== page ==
"...Some self-identified "transportation cyclists," those who bicycle primarily as a mode of transportation as opposed to biking for recreation only, say the ACA doesn't speak for them. "The ACA is almost exclusively comprised of recreational cyclists, heavily skewed towards folks who throw their expensive bikes in the back of their SUV and drive 20 miles to go ride out in the country for a few hours," utilitarian bicycling advocate Mike Dahmus said..."
"...It's great that Katie Larsen can use public transit to travel from her home to work in 50 minutes and have time to drop off her kids. I admire Mike Dahmus and Patrick Goetz for having the energy, time, and courage to choose bikes as their mode of transportation..."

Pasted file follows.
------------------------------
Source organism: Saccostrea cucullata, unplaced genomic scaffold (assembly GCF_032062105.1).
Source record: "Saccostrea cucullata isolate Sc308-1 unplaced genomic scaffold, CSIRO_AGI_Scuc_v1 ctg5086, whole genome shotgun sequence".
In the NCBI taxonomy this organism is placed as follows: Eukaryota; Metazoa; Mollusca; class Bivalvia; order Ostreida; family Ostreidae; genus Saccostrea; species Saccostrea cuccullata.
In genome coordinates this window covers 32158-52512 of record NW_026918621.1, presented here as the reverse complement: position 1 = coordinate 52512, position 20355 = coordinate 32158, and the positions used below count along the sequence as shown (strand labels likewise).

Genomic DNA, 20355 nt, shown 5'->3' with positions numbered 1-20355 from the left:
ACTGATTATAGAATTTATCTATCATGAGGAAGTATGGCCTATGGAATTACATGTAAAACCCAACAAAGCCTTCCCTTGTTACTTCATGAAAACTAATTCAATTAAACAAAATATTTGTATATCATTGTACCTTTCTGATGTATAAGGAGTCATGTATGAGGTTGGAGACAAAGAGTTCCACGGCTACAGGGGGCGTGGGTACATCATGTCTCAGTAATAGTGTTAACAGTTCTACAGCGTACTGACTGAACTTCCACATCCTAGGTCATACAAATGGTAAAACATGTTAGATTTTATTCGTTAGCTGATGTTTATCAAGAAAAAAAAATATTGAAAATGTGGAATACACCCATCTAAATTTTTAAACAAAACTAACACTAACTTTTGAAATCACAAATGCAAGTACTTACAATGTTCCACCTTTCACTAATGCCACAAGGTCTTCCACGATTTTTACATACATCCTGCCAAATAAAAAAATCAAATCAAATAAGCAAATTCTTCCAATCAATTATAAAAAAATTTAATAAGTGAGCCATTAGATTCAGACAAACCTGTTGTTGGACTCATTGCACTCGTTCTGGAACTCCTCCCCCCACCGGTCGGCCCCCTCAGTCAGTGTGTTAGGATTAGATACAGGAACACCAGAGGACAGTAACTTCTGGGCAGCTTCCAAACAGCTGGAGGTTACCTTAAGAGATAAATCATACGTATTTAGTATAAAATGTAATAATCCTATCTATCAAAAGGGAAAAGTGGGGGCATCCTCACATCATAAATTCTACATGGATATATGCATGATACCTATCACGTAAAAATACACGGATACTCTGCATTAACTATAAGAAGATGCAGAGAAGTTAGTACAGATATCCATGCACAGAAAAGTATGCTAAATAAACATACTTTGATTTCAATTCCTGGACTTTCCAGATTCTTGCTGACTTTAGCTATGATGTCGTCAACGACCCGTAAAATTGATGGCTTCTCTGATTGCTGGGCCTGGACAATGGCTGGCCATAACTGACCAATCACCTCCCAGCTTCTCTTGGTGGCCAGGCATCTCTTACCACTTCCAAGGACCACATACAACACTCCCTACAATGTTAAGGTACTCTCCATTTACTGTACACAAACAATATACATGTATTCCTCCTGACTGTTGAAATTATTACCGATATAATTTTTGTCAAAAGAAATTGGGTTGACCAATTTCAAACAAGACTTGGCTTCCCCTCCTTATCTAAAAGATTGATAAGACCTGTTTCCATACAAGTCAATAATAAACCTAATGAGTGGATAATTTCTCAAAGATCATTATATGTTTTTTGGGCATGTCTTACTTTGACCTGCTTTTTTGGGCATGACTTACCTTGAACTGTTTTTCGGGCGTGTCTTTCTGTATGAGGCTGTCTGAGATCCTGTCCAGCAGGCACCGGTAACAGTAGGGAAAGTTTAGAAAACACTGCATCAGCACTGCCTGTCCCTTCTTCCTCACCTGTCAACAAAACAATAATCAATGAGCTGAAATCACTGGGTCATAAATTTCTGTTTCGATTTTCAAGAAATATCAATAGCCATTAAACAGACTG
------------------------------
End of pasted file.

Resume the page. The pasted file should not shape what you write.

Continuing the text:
"...Much the same message came from the Greater Austin Chamber of Commerce, the Real Estate Council of Austin (which had held out the most strongly for requiring future referenda for any extensions), Liveable City, environmental leaders, bicycle advocates, city officials from Leander, Austin Mayor Will Wynn, and the city Urban Transportation Commission's Patrick Goetz, who noted he "somewhat reluctantly" supported what he calls a "very modest, very conservative proposal." (Goetz had authored a UTC resolution calling for a nonbinding referendum on other more "visionary" options, including streetcars and monorail, but was informed from the dais that such was not possible in Texas. His UTC colleague Mike Dahmus, by contrast, has remained staunch in his opposition to a rail plan he feels doesn't go nearly far enough.)..."